By Pat Gallagher
It has been a year now since Peter lost his struggle to breathe, his heart and lungs no longer able to bear the strain of fighting against the aggressive Parkinson’s disease that ravaged his body and mind for 12 years. A year since I’d stood at his bedside that night in mid-October staring at the gray corpse that hours earlier had been my brother. I sobbed convulsively, “He suffered so much,” I howled. My husband held me. Our youngest brother Michael choked back tears.
Days earlier, at lunchtime, I’d wheeled Peter onto the nursing home patio. It was a warm day. He picked at his food, was not communicative, but perked up when two Hospice musicians arrived to play a song he had requested the previous week, “The Last Time I Saw Paris”. Peter, hunched over in his wheelchair, moved his foot up and down in time with the music. The Hospice nurse brightened when she saw he was connecting to the music. As the musicians finished the tune, Peter’s head was drooping. I thanked them and turned the wheelchair around to head back to Peter’s room. I told him I was going home now and he whispered, “I don’t want you to leave.” I had to lean in to hear him. The disease had robbed him, a soft-spoken man to begin with, of power to speak above a whisper. “I know, I know”, I said and assured him that I’d be back. I was exhausted from the years of caretaking and was coming to terms with the ultimate knowledge that I could not save him.
The next morning came the phone call from his nurse. Peter had not eaten any breakfast. He was lying on bed gripping the hand of the caregiver. He would not let go. He looked at her with hollowed eyes and mouthed what became his final words. “Help me”. He lingered for three more days.
Peter’s death had been long anticipated but not long prepared-for. There’d been no conversation with him and the family about his condition and what would happen and what his wishes were. I had battled against his denial for six years, had exhausted myself accommodating to his needs and, to the extent possible, his desires. He continued to decline in spite of our efforts. He’d held onto hope for a “magic bullet” that would cure him. But there was no magic bullet and he rejected our efforts to let us help him help himself. It was never going to be enough. Parkinson’s disease is a one-way street. Aggressive Parkinson’s disease is an especially hard road. Why, now that he’d reached the end of that road, didn’t I feel relieved? I slept, but did not rest. I forgot things. I dropped things. I could not do automatic tasks without conscious effort.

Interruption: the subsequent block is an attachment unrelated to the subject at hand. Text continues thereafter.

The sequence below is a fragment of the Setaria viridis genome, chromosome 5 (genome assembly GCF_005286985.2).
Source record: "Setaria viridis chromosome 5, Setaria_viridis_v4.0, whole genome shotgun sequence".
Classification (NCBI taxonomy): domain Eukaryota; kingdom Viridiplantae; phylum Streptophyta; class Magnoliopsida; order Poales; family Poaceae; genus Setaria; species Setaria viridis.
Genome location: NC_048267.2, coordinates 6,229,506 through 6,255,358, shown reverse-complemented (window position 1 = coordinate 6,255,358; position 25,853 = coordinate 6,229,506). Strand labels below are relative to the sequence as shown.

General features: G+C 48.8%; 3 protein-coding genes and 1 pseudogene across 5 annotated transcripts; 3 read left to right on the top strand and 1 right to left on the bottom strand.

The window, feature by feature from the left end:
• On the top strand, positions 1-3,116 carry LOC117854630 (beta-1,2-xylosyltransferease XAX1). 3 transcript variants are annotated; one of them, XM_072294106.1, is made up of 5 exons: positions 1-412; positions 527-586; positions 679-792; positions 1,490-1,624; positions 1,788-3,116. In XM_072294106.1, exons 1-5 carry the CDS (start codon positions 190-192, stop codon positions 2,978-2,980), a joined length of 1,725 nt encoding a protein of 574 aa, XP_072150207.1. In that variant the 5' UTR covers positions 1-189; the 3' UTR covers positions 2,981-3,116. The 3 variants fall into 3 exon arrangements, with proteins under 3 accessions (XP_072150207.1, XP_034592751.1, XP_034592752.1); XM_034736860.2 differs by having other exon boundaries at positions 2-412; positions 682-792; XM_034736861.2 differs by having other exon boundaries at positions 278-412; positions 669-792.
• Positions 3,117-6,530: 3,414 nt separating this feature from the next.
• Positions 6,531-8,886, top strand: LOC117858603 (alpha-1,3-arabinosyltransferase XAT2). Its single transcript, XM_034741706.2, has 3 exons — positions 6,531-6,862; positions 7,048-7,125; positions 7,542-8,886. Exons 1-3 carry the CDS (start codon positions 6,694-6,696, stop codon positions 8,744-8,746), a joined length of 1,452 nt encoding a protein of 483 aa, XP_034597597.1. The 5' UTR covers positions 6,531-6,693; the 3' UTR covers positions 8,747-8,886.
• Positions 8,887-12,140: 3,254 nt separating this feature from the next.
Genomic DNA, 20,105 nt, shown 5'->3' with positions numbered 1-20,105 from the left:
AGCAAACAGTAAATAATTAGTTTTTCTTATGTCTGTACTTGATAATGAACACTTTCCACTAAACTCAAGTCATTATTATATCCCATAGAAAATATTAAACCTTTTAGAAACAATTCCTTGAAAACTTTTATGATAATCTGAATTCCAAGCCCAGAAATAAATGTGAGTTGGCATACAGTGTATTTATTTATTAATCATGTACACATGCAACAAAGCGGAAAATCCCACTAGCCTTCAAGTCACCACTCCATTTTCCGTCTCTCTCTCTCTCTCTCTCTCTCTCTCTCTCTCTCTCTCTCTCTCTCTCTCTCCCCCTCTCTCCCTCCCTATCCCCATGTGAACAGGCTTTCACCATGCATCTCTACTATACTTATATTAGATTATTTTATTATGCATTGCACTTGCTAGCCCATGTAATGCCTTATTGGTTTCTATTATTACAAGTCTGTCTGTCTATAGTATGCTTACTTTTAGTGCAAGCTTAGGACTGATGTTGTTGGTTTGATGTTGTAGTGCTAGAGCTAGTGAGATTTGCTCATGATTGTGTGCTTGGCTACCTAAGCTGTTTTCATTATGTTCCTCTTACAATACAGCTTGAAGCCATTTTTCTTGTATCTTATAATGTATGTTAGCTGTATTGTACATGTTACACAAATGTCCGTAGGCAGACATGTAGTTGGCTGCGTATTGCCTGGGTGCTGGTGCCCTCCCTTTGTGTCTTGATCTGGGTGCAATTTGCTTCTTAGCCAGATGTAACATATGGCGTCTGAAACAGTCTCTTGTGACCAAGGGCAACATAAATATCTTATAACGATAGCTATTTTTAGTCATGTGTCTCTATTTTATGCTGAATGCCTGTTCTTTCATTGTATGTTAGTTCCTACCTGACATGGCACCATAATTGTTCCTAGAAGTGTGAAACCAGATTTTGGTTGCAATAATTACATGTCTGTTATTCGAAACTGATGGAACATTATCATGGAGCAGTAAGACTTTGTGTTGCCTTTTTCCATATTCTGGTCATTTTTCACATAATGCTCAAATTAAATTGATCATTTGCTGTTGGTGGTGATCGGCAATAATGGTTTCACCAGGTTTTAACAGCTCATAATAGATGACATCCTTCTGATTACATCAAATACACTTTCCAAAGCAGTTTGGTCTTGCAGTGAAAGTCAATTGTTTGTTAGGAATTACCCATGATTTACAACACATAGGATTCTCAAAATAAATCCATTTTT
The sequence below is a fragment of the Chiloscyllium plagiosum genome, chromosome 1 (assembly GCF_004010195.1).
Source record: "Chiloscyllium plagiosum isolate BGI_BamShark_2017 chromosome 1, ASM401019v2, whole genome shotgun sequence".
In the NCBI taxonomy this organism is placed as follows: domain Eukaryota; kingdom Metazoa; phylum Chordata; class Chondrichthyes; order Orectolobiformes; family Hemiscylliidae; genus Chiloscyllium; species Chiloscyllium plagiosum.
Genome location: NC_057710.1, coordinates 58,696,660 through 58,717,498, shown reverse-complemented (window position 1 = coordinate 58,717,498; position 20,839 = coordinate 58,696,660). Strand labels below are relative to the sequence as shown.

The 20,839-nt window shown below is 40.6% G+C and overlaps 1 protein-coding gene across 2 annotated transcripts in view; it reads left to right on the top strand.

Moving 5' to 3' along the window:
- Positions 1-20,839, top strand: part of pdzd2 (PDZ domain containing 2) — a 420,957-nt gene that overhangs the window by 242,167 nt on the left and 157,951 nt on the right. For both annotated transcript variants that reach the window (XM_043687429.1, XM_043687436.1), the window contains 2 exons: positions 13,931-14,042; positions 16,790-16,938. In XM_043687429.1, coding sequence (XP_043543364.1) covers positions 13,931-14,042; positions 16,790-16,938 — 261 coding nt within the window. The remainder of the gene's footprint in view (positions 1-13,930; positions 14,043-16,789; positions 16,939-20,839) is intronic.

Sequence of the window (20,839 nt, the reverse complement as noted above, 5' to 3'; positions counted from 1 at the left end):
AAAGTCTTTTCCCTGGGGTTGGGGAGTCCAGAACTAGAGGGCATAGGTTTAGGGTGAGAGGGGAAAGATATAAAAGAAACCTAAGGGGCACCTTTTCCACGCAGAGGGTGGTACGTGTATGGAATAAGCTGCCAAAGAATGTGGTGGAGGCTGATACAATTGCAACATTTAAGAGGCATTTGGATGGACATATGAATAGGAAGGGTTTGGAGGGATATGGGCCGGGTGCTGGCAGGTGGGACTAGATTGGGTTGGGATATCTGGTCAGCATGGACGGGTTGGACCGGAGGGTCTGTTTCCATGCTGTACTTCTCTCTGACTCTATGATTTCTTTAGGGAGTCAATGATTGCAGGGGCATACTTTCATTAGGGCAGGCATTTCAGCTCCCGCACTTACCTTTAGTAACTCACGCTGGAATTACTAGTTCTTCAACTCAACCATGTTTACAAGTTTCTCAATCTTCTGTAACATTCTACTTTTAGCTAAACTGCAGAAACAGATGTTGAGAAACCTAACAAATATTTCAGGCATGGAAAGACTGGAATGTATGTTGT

There was much to do. There was the cremation to arrange, the site for the scattering to decide on. There was an obituary to write and people who’d known Peter to contact. There was the memorial to plan, the scattering of ashes, the writing of thank-you notes. And in the middle of a sleepless night: my chest pains.
An ER trip was ordered and multiple tests performed. What I know now but didn’t know then was the multi-faceted shape of the loss. I did not understand I had lost not only the presence of Peter but also had lost the role of caregiver, of problem-solver, of big sister to my brother. I was grieving all of that.
The Christmas holiday came and went. As winter deepened I came out of the fog. I slowed down, stopped fretting. In February the daffodils I planted in front of the Buddha statue in the back garden jumped up. Dozens of happy yellow blooms waved back and forth in front of the Buddha’s smiling face. My friend Jo had given the bulbs to me at Peter’s memorial gathering. Daffodils and the Buddha signaling a turning away from the dark.
All the while, as winter was softening into Spring, as I began to emerge from the fog of grief, the swift-moving, highly contagious Corona virus appeared in Wu Han China and ran rampant across the globe, threatening or killing vast numbers of citizens on every continent. I watched the interactive maps turn red in areas heavily impacted. I feared for my son and his family in Italy. I mourned for those who, like my brother, were living in nursing homes waiting out their time – unaware, many of them, of what was coming.
And, in spite of my general good health, I was among those designated at elevated risk to contract the disease. What started as recommendations for mitigating the effects of the virus – for which there is no proven treatment or vaccine– became over the course of a few weeks a directive to stay at home, shelter in place, wear a mask, wash your hands continually, and if you must leave your house maintain “social distancing” from anyone you encounter. Charts and interactive graphs displayed results of data gathering. I choked on the numbers, percentages, data points churned out daily.
There is no end to this story here. It will be months before the grip on our lives is loosened. It will be years before I understand what I have lost in this tumultuous time. And I will grieve again.
Pat is Professor Emerita, San Francisco State University and a founding member of the “fridaywriters” group. A genealogy aficionado, Pat is writing her family story, much of it arising from the bits and pieces produced at the “fridaywriters” gatherings.